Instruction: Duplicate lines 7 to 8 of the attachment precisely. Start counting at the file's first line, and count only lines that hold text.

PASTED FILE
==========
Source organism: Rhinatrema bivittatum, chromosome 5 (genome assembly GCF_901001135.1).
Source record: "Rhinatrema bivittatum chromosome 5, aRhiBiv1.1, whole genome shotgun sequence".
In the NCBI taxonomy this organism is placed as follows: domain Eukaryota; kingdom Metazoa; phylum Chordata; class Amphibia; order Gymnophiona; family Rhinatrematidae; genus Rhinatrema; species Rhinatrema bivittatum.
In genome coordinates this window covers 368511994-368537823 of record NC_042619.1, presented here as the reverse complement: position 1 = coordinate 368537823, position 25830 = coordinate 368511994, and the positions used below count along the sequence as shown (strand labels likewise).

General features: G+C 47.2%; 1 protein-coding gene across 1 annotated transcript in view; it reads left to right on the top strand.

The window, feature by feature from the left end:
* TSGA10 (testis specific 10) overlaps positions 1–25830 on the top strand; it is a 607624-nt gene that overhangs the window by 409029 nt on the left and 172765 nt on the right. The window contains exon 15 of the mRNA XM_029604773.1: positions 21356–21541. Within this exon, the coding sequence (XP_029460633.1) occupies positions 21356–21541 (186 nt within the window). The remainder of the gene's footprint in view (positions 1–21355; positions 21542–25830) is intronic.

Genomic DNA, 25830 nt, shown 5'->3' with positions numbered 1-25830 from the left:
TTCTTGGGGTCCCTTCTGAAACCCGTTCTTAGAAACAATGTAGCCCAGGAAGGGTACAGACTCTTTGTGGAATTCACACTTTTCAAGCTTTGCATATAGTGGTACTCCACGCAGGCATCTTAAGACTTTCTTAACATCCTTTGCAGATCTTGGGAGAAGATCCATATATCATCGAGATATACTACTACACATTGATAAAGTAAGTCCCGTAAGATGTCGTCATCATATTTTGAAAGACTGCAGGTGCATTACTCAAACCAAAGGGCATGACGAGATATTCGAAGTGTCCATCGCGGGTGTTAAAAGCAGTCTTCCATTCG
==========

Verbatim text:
* TSGA10 (testis specific 10) overlaps positions 1–25830 on the top strand; it is a 607624-nt gene that overhangs the window by 409029 nt on the left and 172765 nt on the right. The window contains exon 15 of the mRNA XM_029604773.1: positions 21356–21541. Within this exon, the coding sequence (XP_029460633.1) occupies positions 21356–21541 (186 nt within the window). The remainder of the gene's footprint in view (positions 1–21355; positions 21542–25830) is intronic.

Genomic DNA, 25830 nt, shown 5'->3' with positions numbered 1-25830 from the left: